Also, been doing long intervals (10-18min each, repeat 2-3 times) on the bike 1/week and quick, power intervals (10x3min) 1/week as well as an easy day. My test statistic has been my 20K TT (last measured at 31:44 on a stationary roughly 2 weeks ago, shooting for sub-29). I'll be retesting on Dec 15; so early because I'm off to vacation the next day and won't have consistent saddle time for 3 weeks.

I've felt a lot of good things just from training consistently--my most recent commute, head-on into 18mph wind, matched my best ever time with the wind at my back. Not the most accurate or consistent statistic, but I still think that's just from pushing myself a few times per week and taking real rest days.
How is your training coming along and which distance are you training for?
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Old 12-13-10, 09:11 PM   #15
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Training looks good right now, thank you for asking!

In place of an HRM (which I'll pick up when I come back from vacation), I've been doing my ~30-45 minute, zone 3/zone 4 intervals on a stationary bike twice/week and getting my other "fun" or long rides in when I can get out of the house. Most training days have been devoted to running--tempo runs thrice per week (started at 400m, now at 1000s with a decent 5K tune-up just the other day) and sprints at least once per week. In the last 7 days, I have done a poor job of getting in the water, with just one good workout.

Events lined up for the season are 2 sprints about 3 months apart with an Olympic in between if my fitness allows for it. If it doesn't, three sprints, March, May and June. Also, training-related events include a 10K on New Year's Eve, 4mi runs both Jan & Feb (shooting for serious PRs at these three), and a 15K in early March; some collegiate cycling events Jan & Feb (races and 2 40K TTs).

Have a challenging season ahead yourself?
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Old 12-16-10, 11:23 AM   #16
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Impressive race calender you have laid out. I haven't such a challenging upcoming season but am considering a, 10k swim and a half marathon in March before traveling to South Africa for Ironman. Having done Ironman Cozumel a few weeks ago I am still on the fence about signing up. I enjoyed the swim and the crowd support so the notion of returning is keeping me up at night.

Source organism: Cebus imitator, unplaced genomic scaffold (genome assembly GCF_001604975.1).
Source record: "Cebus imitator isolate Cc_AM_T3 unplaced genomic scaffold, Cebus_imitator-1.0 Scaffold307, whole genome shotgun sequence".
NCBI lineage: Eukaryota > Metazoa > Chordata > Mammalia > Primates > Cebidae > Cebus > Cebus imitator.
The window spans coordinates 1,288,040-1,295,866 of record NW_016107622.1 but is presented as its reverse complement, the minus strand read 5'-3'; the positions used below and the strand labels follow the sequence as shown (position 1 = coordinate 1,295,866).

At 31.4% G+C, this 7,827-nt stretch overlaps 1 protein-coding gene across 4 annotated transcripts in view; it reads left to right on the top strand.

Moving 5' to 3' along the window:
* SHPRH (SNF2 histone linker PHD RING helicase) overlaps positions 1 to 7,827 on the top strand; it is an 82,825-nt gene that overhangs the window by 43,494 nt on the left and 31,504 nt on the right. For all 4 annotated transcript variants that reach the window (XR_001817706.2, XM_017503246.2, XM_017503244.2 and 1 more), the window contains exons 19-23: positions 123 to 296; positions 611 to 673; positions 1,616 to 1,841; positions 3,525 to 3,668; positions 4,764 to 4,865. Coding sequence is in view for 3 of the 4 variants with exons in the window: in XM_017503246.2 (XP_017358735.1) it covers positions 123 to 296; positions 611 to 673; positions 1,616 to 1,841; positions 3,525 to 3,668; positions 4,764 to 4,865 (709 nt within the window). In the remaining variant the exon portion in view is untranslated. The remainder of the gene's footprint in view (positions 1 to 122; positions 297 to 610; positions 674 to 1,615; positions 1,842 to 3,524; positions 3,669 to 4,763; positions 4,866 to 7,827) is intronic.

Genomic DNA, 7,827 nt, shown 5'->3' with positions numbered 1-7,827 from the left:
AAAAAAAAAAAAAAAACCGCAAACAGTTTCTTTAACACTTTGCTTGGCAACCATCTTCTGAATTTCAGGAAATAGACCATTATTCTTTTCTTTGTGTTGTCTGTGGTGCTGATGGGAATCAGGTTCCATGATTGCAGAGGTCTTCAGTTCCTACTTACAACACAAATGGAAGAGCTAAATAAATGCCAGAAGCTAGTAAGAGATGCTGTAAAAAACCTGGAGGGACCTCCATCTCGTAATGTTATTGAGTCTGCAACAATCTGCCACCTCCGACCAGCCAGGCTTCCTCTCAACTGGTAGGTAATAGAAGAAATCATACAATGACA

Your running is strong which will help your cycling but the swim is important. Is the pool that you swim at indoors and are you doing any kind of drill work?
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Old 12-16-10, 11:37 AM   #17
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The pool is indoors until March then we switch to the outdoor pool. In the last three days (trying to get all I can before today's flight) I've been in the water for about 1000yd of work each day. Between 500-700 of these have been drills--fingertip drag, catch-up, six-kick roll, kicking sets, and breathing exercises. I was told that I would be better off to spend my time on technique since I can build endurance faster than I can correct stroke deficiencies. Am I right here?

IM Cozumel? A gent I met during my half-marathon some weeks ago by the name of Heath was in training for that. Apparently he was going for 3 days before and 3 after, for race prep and...some good times. Similar situation for you? Also, how was the overall experience?
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Old 12-16-10, 07:09 PM   #18
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What you have been told is absolutely correct. Work on technique first and foremost. I have quite a few coaches with various forms of swim education but for most, the main priority is technique. Without proper technique, you will swim on fumes sooner than needed. Just like with most things, once you get the fundamentals down, the rest comes naturally such as the endurance. I asked about the drill work because I wanted to suggest all that you mentioned. Being a former short stroke unilateral swimmer, I found that finger trip dragging helped me to really stretch out my stroke and pace my bilateral breathing.
I was on Cozumel for 6 days (4 days prior to and 2 days after). I left early in the morning to go to the mainland to catch some sights.